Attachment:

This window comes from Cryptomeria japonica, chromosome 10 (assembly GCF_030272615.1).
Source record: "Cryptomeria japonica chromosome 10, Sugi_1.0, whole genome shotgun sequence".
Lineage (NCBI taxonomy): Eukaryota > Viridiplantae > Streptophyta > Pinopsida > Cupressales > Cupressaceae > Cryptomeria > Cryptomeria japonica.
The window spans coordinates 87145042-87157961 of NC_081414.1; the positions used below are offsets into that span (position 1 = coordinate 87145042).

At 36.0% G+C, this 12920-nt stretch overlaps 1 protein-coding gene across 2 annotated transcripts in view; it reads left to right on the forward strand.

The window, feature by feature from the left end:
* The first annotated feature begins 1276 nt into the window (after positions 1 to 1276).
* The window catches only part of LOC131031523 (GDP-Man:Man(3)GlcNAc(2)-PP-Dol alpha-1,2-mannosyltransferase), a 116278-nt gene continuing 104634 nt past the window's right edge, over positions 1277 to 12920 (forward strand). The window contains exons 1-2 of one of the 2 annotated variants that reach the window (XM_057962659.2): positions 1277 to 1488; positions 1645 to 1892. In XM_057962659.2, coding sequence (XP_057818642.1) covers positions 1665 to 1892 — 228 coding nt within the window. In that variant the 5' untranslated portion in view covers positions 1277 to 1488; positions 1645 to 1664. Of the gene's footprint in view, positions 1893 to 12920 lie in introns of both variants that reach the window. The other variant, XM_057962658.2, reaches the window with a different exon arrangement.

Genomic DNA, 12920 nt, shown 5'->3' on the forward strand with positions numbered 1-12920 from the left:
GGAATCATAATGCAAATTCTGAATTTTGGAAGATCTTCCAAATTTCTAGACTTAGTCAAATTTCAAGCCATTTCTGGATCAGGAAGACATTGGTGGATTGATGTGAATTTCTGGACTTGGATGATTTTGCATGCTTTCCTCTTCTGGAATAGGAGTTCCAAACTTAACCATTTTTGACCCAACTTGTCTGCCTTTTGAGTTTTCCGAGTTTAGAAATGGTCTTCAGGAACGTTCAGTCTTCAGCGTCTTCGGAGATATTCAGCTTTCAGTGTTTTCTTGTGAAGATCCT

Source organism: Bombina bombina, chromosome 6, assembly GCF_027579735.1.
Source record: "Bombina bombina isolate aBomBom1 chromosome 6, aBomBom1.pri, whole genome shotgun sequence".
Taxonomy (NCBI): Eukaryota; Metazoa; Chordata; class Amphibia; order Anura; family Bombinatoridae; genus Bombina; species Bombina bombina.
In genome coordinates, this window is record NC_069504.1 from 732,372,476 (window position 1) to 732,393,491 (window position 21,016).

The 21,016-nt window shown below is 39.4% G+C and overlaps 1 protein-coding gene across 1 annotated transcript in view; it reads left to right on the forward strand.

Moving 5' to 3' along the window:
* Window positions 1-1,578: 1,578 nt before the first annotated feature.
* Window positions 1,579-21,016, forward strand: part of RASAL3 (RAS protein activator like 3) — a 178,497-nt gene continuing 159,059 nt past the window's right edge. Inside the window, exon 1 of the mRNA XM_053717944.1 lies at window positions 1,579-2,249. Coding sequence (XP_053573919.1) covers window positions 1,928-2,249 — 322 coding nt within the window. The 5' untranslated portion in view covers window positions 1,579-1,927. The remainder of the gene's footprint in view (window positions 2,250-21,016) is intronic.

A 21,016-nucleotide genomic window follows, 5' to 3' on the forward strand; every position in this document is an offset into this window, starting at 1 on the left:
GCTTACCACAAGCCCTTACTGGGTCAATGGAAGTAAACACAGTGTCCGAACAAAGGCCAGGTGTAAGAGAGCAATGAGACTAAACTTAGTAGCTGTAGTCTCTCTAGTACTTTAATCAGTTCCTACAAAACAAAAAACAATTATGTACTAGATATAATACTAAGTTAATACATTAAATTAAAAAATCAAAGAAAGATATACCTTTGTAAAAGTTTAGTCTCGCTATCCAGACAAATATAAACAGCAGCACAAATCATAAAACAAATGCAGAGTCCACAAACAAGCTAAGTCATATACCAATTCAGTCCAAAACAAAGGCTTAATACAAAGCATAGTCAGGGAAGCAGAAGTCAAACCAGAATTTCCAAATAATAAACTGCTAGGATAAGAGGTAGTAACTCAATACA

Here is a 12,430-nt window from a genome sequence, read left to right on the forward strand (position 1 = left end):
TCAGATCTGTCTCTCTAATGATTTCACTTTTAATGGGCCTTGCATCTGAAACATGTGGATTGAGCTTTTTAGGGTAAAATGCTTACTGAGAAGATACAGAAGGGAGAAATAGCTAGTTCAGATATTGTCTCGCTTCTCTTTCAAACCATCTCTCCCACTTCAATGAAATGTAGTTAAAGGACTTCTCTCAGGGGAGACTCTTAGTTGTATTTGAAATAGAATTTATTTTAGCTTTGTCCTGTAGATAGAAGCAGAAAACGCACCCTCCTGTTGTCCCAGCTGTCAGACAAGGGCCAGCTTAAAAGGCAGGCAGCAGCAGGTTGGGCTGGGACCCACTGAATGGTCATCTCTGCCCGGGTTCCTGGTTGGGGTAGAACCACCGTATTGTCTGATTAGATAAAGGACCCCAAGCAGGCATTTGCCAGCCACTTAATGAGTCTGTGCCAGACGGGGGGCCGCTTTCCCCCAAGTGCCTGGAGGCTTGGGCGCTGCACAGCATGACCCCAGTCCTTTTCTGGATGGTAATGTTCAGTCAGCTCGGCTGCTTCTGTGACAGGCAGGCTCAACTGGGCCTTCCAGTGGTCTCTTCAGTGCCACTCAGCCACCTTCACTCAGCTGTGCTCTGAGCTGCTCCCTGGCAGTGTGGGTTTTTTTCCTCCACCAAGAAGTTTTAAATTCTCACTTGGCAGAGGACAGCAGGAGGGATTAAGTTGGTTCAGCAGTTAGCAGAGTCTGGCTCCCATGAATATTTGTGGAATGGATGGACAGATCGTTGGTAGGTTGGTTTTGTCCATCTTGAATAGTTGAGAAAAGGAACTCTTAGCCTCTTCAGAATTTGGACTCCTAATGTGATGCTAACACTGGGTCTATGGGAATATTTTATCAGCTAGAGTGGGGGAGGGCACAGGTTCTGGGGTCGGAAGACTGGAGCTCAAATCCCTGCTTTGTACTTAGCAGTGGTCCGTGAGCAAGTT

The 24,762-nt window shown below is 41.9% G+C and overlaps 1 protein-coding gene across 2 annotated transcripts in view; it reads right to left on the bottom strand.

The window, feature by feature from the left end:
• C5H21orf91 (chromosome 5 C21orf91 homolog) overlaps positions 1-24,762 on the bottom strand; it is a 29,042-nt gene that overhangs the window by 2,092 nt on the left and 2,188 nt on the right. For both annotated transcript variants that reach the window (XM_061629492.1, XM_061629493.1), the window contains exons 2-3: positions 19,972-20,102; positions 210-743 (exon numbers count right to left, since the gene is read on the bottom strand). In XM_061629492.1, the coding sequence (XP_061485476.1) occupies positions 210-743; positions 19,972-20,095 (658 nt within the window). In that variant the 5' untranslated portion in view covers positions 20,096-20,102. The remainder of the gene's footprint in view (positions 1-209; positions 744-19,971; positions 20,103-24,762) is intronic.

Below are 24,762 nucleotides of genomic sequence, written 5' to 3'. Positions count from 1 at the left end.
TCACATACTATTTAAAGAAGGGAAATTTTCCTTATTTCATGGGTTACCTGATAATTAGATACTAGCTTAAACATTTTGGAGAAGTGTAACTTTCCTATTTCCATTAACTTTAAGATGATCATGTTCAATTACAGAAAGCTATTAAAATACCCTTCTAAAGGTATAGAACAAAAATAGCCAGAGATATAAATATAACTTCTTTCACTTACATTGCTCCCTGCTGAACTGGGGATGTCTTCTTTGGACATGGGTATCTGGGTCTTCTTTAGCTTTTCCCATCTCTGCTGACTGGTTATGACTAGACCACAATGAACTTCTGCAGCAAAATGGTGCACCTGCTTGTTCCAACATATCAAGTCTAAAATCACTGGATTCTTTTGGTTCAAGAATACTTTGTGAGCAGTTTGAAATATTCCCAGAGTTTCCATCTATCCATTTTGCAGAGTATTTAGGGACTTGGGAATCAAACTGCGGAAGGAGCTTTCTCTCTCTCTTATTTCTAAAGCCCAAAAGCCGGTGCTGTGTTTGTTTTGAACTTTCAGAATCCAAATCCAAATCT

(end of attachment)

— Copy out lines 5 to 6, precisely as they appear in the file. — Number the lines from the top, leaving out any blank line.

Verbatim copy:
At 36.0% G+C, this 12920-nt stretch overlaps 1 protein-coding gene across 2 annotated transcripts in view; it reads left to right on the forward strand.

The window, feature by feature from the left end: